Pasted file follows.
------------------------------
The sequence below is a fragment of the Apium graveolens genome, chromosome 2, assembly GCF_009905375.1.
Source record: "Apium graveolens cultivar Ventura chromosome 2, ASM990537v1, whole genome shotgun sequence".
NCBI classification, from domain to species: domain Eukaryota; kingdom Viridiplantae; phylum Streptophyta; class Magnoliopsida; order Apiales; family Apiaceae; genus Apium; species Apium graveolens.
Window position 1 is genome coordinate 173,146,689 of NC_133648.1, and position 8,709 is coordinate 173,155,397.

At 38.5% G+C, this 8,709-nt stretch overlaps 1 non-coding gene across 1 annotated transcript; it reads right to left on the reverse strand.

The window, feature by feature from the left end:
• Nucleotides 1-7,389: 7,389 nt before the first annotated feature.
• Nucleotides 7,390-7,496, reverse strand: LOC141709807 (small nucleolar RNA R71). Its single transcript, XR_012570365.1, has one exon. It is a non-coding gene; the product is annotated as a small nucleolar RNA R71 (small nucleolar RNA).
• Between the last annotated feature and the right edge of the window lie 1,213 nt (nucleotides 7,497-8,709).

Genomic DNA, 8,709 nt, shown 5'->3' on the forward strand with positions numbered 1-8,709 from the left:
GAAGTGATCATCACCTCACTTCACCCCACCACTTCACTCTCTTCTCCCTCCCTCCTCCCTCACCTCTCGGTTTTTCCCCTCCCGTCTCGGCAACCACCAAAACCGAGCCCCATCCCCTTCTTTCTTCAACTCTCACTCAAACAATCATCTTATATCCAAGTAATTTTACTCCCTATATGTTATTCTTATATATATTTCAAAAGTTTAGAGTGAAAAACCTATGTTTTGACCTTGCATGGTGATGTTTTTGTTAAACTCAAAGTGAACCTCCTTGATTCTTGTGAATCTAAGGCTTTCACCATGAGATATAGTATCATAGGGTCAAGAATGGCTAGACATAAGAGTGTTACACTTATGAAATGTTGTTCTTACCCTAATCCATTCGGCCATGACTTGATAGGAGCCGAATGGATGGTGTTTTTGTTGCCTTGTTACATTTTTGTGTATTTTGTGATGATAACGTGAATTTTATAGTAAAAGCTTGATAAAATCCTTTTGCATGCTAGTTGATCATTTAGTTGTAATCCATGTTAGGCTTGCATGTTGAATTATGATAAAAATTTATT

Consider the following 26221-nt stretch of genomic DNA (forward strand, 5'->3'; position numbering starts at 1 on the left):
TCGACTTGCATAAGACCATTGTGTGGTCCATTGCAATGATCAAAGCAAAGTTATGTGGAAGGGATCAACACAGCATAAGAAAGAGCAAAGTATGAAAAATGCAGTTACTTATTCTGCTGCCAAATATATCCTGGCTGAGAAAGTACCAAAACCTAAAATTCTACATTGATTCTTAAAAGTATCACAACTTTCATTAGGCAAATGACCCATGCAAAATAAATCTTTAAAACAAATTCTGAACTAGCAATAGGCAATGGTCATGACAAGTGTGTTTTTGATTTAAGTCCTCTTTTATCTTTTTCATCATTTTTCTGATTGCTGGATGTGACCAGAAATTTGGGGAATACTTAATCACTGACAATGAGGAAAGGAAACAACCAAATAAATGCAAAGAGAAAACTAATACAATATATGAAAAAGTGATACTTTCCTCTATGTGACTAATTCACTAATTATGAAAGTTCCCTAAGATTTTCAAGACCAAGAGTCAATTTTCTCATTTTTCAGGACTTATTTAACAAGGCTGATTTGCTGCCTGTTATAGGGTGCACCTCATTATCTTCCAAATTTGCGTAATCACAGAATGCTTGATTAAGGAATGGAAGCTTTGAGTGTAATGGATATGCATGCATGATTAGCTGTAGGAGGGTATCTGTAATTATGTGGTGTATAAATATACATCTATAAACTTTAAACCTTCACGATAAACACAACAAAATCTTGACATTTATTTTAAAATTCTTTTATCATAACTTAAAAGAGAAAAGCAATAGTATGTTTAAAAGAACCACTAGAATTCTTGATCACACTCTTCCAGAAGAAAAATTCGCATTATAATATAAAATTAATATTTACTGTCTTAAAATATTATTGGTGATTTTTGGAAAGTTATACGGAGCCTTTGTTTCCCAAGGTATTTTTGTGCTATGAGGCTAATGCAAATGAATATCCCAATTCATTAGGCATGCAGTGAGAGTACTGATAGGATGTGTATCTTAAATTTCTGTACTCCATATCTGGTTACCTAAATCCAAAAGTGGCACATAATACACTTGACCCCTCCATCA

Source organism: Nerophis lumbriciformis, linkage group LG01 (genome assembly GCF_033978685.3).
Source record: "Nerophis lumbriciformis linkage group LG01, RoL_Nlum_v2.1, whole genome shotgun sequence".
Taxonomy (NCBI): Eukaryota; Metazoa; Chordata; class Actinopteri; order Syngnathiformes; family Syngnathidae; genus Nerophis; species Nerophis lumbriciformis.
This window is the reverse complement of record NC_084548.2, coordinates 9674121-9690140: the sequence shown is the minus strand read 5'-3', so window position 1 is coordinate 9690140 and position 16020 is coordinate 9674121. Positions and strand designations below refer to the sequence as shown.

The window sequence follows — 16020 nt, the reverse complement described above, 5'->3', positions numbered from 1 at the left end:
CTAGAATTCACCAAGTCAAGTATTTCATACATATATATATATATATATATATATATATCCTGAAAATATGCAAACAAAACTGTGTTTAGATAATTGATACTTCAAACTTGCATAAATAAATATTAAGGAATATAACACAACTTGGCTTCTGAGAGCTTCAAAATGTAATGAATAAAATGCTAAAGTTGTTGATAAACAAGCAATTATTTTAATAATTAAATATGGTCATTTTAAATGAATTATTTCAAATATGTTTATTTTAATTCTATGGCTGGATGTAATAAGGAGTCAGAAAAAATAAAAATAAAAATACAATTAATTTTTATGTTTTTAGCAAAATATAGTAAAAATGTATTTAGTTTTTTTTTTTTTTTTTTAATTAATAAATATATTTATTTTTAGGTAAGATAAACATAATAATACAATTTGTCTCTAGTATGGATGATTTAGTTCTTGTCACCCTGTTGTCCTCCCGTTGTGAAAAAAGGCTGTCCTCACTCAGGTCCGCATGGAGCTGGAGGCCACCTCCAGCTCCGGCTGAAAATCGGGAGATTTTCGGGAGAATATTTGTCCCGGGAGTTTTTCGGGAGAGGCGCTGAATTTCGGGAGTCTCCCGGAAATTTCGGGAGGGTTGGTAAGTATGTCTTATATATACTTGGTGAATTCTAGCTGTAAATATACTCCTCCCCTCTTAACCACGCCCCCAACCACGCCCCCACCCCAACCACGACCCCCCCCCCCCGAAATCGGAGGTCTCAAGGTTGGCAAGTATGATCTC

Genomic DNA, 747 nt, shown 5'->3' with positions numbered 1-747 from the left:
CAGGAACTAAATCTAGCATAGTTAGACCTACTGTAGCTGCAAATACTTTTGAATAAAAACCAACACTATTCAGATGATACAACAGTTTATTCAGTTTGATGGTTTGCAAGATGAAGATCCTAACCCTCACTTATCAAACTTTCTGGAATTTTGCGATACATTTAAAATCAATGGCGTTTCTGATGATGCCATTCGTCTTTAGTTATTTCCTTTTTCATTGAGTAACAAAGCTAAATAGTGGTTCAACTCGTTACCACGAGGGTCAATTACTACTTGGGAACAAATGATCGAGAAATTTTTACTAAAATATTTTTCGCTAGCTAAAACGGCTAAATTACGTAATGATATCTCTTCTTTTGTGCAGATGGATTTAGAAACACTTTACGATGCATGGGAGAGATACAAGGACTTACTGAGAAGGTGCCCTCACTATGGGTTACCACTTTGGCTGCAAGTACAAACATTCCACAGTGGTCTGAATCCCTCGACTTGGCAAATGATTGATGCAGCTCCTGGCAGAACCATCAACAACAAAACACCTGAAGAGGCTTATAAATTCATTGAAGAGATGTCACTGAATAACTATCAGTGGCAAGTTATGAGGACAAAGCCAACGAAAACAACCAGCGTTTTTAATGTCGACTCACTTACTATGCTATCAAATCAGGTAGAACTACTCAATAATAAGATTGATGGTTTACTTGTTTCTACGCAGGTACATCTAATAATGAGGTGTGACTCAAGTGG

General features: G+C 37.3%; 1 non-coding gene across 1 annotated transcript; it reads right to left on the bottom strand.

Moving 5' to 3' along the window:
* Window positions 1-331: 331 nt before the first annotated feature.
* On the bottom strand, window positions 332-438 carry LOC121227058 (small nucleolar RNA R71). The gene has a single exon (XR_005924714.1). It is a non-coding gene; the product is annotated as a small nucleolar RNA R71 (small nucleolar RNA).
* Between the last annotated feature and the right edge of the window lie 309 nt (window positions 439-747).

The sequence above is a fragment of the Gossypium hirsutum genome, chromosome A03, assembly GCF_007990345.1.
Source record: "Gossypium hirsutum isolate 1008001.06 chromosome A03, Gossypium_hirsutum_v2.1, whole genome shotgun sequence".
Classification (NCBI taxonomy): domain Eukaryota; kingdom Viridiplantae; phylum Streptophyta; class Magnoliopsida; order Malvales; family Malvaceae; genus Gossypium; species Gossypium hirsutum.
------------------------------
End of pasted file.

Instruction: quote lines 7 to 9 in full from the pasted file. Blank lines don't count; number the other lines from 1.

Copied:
• Nucleotides 1-7,389: 7,389 nt before the first annotated feature.
• Nucleotides 7,390-7,496, reverse strand: LOC141709807 (small nucleolar RNA R71). Its single transcript, XR_012570365.1, has one exon. It is a non-coding gene; the product is annotated as a small nucleolar RNA R71 (small nucleolar RNA).
• Between the last annotated feature and the right edge of the window lie 1,213 nt (nucleotides 7,497-8,709).